Which brings us to King Gizzard’s final album of 2017, “Gumboot Soup.” Released on Dec. 30 — Dec. 31 in King Gizzard’s native Australia — “Gumboot Soup” consists of songs that were tinkered with throughout the year or didn’t quite fit on any of the album’s predecessors. The good news is, these songs are more consistent in terms of quality than in style. Sometimes it’s obvious which album a song was initially written for — the Black Sabbath-with-microtonal tuning death march “Greenhouse Heat Death” is musically and lyrically of a piece with “Flying Microtonal Banana” — but some of the best tracks, like the slippery funk of “Down the Sink” or the eerily jazzy “The Wheel” (which sounds quite a bit like Led Zeppelin’s “No Quarter”) sound like totally new creations. It’s the lighter tracks that are a bit of a mixed bag. “Superposition” is a strange trip with vocoders and flutes, and “I’m Sleepin’ In” is fortunately dreamier than it is sleepy, but the drifting “The Last Oasis” sounds kind of like a deflated Flaming Lips cut. But pretty much every track on “Gumboot Soup” serves as a reminder: King Gizzard is an incredibly talented band, and they can play a lot of different styles of music really, really well.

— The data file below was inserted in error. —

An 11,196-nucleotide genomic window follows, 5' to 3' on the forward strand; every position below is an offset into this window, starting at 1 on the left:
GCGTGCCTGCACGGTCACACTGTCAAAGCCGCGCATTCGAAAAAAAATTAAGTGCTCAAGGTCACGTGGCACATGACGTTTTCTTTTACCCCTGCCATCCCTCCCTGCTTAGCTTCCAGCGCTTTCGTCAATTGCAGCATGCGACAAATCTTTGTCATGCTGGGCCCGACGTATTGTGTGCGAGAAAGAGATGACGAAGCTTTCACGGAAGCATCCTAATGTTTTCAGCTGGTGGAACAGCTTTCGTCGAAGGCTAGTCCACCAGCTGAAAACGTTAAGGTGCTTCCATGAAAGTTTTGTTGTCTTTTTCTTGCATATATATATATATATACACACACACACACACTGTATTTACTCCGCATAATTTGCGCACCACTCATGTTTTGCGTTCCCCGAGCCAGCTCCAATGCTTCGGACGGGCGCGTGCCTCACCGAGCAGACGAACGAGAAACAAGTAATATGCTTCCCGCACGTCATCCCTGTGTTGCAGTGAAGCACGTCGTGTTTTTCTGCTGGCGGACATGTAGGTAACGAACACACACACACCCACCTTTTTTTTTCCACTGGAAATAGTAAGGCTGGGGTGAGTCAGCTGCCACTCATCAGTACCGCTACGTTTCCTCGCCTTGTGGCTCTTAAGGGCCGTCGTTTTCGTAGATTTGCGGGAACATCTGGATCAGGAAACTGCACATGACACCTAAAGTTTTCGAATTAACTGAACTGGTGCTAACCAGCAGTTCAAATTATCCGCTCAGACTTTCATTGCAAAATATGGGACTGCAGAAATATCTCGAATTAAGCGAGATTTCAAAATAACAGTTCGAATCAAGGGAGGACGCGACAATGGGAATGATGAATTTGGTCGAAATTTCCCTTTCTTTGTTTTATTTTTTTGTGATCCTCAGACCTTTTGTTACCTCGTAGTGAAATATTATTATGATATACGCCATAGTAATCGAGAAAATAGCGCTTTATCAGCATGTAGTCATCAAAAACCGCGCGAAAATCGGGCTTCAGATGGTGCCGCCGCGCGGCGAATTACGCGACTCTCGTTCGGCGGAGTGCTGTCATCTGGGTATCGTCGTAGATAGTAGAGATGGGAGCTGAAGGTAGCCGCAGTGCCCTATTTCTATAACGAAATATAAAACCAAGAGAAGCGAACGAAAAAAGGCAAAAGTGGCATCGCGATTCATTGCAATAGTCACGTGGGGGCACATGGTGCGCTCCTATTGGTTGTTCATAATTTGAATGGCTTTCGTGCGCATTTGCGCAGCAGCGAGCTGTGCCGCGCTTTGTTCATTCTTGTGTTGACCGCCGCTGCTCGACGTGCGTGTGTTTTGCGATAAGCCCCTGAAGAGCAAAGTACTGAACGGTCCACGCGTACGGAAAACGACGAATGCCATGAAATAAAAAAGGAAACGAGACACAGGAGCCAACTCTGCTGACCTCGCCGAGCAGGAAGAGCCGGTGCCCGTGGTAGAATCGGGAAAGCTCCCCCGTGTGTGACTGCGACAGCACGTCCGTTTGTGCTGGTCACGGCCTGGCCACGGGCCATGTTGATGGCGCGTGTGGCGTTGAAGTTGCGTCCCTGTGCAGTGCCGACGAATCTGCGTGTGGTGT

Then again, that was pretty much the whole point of their year-long exercise. Not many artists have it in them to record as much music in one year as King Gizzard did, let alone as much good music. When I first heard the band’s proclamation well over a year ago that they were going to drop five albums in 2017, I reacted as if they’d announced their intention to eat their instruments: Yeah, I don’t think this is gonna end well, but it’ll be fun to watch. Now I’m convinced King Gizzard & The Lizard Wizard can do anything, but where could they possibly go from here? Play an entire concert underwater? Record an album to be played in reverse? Whatever they do next, I’ll be listening.

Final Ranking:

  • “Flying Microtonal Banana” — B+
  • “Sketches of Brunswick East” — B
  • “Polygondwanaland” — B
  • “Gumboot Soup” — B-
  • “Murder of the Universe” — C

Contact Jacob Nierenberg at jhn2017 ‘at’ stanford.edu.


Jacob Nierenberg '17 is a coterm pursuing an M.A. in Communication on the Journalism track. The program is very busy and often precludes him from writing for The Daily, but he enjoys contributing stories and music reviews when he is able to. Prior to beginning the program, he completed a B.A. in American Studies. His hobbies include spending time with friends and listening to music, and he is always delighted to meet people as enthusiastic about music as he is.